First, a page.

What would it really mean to prepare for the jobs of tomorrow?

Banks-Salwowski-Wraparound-Cover.jpgPictured: job of tomorrow?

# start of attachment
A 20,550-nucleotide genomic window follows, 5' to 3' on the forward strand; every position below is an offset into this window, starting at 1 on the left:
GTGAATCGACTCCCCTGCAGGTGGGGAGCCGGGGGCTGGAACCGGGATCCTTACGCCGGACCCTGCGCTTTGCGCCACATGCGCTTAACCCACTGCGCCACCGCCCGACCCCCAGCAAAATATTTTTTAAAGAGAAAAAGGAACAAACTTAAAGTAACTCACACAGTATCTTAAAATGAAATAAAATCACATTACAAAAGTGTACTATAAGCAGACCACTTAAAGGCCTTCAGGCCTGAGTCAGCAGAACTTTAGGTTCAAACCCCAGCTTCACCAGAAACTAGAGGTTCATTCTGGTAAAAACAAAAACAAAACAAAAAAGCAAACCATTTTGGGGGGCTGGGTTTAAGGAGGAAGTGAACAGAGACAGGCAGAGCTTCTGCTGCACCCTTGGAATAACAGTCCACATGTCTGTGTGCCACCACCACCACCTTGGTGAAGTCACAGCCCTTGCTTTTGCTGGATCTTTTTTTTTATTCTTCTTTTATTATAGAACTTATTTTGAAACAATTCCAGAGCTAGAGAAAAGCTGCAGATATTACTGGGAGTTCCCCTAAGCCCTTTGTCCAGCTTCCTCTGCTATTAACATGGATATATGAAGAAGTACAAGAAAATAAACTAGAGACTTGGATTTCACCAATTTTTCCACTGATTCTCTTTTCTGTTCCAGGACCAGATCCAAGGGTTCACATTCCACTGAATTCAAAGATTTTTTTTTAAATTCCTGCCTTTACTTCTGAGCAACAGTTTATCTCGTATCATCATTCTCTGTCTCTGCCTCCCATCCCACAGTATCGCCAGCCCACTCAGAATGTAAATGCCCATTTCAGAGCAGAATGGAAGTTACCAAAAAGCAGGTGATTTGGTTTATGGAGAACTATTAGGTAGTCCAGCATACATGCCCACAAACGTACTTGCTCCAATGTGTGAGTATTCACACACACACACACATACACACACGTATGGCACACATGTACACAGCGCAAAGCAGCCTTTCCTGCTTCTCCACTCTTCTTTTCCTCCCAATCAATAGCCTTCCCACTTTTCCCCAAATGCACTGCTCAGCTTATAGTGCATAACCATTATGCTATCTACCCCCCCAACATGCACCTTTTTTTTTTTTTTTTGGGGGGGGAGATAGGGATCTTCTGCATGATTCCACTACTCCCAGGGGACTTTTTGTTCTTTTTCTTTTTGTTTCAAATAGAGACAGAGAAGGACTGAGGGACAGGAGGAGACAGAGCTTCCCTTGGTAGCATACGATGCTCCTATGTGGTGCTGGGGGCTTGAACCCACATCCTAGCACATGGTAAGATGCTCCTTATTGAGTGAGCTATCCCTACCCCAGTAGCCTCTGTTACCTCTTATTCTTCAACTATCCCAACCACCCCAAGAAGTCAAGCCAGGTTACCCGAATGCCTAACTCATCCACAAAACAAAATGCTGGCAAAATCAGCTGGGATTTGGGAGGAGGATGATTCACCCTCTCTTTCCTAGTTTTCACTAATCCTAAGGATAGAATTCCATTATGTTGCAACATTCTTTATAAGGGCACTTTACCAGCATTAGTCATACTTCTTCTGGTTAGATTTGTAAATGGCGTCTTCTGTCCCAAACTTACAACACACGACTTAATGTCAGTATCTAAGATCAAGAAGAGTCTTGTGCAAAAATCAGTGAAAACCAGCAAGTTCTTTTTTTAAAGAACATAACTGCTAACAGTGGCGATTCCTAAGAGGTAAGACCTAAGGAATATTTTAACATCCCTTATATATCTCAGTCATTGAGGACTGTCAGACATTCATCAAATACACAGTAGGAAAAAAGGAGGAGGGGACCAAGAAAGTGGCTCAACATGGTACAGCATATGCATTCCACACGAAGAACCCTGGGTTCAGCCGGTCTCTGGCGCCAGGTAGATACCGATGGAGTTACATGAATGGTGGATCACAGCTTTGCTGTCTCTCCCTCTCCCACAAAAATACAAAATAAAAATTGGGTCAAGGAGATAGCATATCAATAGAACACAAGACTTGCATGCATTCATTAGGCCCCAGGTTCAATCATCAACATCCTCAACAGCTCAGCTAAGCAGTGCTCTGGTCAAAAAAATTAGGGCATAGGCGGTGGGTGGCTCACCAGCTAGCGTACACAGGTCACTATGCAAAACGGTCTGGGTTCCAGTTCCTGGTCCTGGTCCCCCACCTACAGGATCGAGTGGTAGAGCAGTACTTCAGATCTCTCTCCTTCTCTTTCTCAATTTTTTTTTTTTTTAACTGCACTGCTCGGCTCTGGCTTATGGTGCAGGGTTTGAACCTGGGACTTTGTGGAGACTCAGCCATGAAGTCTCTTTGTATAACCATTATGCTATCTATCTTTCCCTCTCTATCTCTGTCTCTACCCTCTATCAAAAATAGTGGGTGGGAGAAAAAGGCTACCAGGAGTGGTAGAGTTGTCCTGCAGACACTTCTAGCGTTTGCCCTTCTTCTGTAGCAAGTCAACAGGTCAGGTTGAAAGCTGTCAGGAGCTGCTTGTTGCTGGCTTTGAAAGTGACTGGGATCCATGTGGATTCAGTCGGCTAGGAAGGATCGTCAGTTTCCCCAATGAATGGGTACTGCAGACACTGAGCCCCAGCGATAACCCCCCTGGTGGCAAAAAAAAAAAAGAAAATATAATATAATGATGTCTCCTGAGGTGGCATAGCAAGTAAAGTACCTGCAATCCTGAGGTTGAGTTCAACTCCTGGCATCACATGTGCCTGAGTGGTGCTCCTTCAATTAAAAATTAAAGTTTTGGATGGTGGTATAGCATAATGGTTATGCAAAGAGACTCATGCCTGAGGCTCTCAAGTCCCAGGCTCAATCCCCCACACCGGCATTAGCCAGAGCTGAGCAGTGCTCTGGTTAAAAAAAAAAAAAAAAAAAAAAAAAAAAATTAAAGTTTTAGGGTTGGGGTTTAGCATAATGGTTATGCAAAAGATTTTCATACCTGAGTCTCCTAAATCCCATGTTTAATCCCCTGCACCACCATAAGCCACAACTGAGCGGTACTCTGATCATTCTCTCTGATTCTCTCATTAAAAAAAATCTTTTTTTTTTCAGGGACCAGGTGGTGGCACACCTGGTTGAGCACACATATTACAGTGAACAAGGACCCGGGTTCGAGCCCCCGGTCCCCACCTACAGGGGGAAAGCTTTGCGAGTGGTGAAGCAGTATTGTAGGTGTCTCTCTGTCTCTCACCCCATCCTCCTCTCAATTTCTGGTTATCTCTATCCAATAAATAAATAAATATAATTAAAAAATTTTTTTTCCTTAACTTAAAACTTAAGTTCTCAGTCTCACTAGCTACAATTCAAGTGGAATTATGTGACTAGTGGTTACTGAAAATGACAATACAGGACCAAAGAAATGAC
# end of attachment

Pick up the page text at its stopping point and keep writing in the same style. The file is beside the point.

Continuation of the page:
PressProgress has published a skeptical view about the Liberals’ plans for the economy of the future, pointing out significant gaps in a strategy based largely on training and skills development. I’m skeptical about some of the proposals in the CLC document they link to, but I agree with the basic idea. In principle, there’s nothing wrong with pursuing a high-flexibility approach (including a lot of “job churn”) to economic development. This approach comes with certain hazards for workers’ prospects, but so does the opposite approach. In both cases, the hazards can be managed with the help of government policy. In my view, the problem is not that the government wants to follow a high-flexibility approach, it’s that they’re failing to pursue policies that would effectively manage the hazards that come with that approach. In addition to job training programs, such policies would include expanding the scope of public insurance programs into areas normally covered by employer-linked benefit packages, an income security program that protects against income shocks following transition between jobs (not just during unemployment), enhanced wage subsidies, a higher minimum wage, providing low-cost public housing to ease the difficulty of relocation, accessible childcare, and guaranteed employment on the government payroll. Without measures like these, the government’s claim to be preparing workers for the jobs of tomorrow is not credible.

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